What Are the Challenges?
Social media’s environment is inherently competitive. To attract visitors, SAMHSA “tries to be as engaging and creative as possible;” said Deanna Stephens, a member of SAMHSA’s web and social media team in the Office of Communications. “But, we are competing with compelling raw video on YouTube and breaking news from around the world.”
According to Andrew Wilson, another member of SAMHSA’s social media team, the Federal Government’s rules for use of social media platforms create some challenges. He highlighted a few of these challenges at the CADCA conference in a SAMHSA session (with Ms. Stephens) on social media.
The challenges include:
Accessibility. All Federal agencies are required by law to make sure that the content they post on the Internet is accessible to individuals with disabilities. That includes individuals who are blind, are deaf, have cognitive disabilities, or have difficulties using a mouse. “When we post content to third-party sources such as Facebook, Twitter, or YouTube, we only have limited control and cannot guarantee that those platforms are entirely accessible,” Mr. Wilson said. “That means we need to provide other options for accessing the information we post on these sites. That’s one big challenge we face.”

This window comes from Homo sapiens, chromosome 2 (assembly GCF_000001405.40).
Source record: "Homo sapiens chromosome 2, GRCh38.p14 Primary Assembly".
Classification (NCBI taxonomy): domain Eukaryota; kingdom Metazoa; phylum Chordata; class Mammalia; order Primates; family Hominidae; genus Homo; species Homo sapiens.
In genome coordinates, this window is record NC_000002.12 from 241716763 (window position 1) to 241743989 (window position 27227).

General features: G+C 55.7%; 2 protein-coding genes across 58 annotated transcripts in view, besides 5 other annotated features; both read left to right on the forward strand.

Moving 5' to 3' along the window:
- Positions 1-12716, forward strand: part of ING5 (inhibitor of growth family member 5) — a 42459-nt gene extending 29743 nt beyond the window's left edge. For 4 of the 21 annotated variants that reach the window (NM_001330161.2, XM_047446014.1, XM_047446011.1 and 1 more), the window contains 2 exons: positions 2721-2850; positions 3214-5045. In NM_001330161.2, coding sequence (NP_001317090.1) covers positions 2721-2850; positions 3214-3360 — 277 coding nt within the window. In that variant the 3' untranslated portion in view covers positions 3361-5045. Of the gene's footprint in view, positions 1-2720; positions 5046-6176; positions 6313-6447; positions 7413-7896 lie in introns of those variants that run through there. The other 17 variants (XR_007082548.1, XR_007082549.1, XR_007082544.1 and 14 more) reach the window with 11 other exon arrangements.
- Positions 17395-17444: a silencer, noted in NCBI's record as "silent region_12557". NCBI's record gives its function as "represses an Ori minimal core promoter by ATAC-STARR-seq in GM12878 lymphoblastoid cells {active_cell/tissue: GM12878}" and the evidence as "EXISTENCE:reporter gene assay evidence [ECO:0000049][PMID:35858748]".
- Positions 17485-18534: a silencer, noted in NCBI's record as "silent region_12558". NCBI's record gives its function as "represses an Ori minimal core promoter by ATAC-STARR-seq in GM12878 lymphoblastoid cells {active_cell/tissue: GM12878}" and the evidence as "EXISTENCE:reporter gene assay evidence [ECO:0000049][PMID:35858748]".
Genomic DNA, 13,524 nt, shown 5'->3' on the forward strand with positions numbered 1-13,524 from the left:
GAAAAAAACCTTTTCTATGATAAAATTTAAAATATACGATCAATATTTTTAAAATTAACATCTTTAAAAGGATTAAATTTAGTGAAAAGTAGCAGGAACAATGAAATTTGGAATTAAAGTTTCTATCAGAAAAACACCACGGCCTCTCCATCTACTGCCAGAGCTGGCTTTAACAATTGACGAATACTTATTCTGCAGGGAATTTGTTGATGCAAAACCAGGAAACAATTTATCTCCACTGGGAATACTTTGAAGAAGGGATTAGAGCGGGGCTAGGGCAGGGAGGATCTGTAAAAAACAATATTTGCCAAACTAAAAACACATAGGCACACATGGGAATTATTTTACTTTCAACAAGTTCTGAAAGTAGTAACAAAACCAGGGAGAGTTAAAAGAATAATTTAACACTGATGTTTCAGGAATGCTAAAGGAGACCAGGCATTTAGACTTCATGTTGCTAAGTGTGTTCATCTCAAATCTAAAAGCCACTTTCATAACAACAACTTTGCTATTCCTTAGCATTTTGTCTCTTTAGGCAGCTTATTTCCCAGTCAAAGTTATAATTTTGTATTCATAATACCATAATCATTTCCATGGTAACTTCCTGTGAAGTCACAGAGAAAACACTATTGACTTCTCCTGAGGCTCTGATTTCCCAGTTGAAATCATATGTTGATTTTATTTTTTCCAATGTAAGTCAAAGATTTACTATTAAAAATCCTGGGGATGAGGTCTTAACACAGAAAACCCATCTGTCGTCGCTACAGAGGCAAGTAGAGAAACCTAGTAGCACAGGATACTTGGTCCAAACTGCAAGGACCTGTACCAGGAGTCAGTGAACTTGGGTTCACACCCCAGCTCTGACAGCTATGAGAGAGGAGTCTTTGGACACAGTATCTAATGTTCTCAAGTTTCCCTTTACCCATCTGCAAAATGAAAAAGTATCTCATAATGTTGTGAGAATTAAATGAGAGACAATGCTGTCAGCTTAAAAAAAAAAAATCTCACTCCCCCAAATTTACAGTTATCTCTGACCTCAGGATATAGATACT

Privacy. Social media is all about sharing. Unfortunately, some people are posting personal information that really should not be shared in a public setting—for example, their doctor’s name, their home address, or even the behavioral health history of family members. When this information is posted on social media sites that SAMHSA manages, such as its Facebook page, this adds to the challenges that SAMHSA has in responsibly engaging in social media.
Risk management. To use social media tools and to place your own personal information on the Internet in a public way does carry some risk. As individuals, this is an acceptable risk for many of us. Organizations, however, respond to risk differently, and it can take longer for organizations to figure out how to exist in this new, more social, world.
Service issues. The Government Services Administration (GSA) negotiates unique Terms of Service (TOS) agreements for SAMHSA’s and other HHS agencies’ use of Facebook, Twitter, YouTube, and other social media platforms. For private citizens, to set up a personal social media account, we don’t think twice about checking a Terms of Service box. But there are clauses in those boilerplate TOS agreements that the Federal Government cannot accept or sign. “This complicates things,” Mr. Wilson said. “We are limited in what we can do.”